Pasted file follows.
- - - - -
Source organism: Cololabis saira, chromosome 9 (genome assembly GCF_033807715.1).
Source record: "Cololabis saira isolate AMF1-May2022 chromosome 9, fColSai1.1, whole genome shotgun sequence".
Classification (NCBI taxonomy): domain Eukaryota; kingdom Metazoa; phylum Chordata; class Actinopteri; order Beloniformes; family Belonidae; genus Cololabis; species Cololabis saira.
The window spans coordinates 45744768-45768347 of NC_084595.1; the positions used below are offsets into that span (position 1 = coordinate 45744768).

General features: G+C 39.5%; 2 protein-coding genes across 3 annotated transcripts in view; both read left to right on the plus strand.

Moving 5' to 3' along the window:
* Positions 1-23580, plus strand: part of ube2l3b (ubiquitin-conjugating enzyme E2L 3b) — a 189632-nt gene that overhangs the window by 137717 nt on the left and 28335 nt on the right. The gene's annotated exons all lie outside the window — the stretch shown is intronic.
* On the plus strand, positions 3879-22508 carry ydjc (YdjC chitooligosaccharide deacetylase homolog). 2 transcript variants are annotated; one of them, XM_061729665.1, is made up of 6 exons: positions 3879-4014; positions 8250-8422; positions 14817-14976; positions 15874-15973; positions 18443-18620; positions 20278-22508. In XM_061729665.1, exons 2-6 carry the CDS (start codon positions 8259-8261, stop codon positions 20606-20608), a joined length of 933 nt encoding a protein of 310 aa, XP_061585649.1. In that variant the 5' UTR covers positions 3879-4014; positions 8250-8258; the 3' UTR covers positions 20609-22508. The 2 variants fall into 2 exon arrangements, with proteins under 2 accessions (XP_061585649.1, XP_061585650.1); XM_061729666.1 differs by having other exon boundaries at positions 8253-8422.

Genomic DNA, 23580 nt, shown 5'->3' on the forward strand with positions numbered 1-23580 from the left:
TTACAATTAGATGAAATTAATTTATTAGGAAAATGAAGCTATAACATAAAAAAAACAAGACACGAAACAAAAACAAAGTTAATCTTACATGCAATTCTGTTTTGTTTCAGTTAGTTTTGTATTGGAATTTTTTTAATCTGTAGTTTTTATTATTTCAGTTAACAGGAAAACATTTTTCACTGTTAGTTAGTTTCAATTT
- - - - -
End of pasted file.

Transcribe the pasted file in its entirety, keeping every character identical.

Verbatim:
Source organism: Cololabis saira, chromosome 9 (genome assembly GCF_033807715.1).
Source record: "Cololabis saira isolate AMF1-May2022 chromosome 9, fColSai1.1, whole genome shotgun sequence".
Classification (NCBI taxonomy): domain Eukaryota; kingdom Metazoa; phylum Chordata; class Actinopteri; order Beloniformes; family Belonidae; genus Cololabis; species Cololabis saira.
The window spans coordinates 45744768-45768347 of NC_084595.1; the positions used below are offsets into that span (position 1 = coordinate 45744768).

General features: G+C 39.5%; 2 protein-coding genes across 3 annotated transcripts in view; both read left to right on the plus strand.

Moving 5' to 3' along the window:
* Positions 1-23580, plus strand: part of ube2l3b (ubiquitin-conjugating enzyme E2L 3b) — a 189632-nt gene that overhangs the window by 137717 nt on the left and 28335 nt on the right. The gene's annotated exons all lie outside the window — the stretch shown is intronic.
* On the plus strand, positions 3879-22508 carry ydjc (YdjC chitooligosaccharide deacetylase homolog). 2 transcript variants are annotated; one of them, XM_061729665.1, is made up of 6 exons: positions 3879-4014; positions 8250-8422; positions 14817-14976; positions 15874-15973; positions 18443-18620; positions 20278-22508. In XM_061729665.1, exons 2-6 carry the CDS (start codon positions 8259-8261, stop codon positions 20606-20608), a joined length of 933 nt encoding a protein of 310 aa, XP_061585649.1. In that variant the 5' UTR covers positions 3879-4014; positions 8250-8258; the 3' UTR covers positions 20609-22508. The 2 variants fall into 2 exon arrangements, with proteins under 2 accessions (XP_061585649.1, XP_061585650.1); XM_061729666.1 differs by having other exon boundaries at positions 8253-8422.

Genomic DNA, 23580 nt, shown 5'->3' on the forward strand with positions numbered 1-23580 from the left:
TTACAATTAGATGAAATTAATTTATTAGGAAAATGAAGCTATAACATAAAAAAAACAAGACACGAAACAAAAACAAAGTTAATCTTACATGCAATTCTGTTTTGTTTCAGTTAGTTTTGTATTGGAATTTTTTTAATCTGTAGTTTTTATTATTTCAGTTAACAGGAAAACATTTTTCACTGTTAGTTAGTTTCAATTT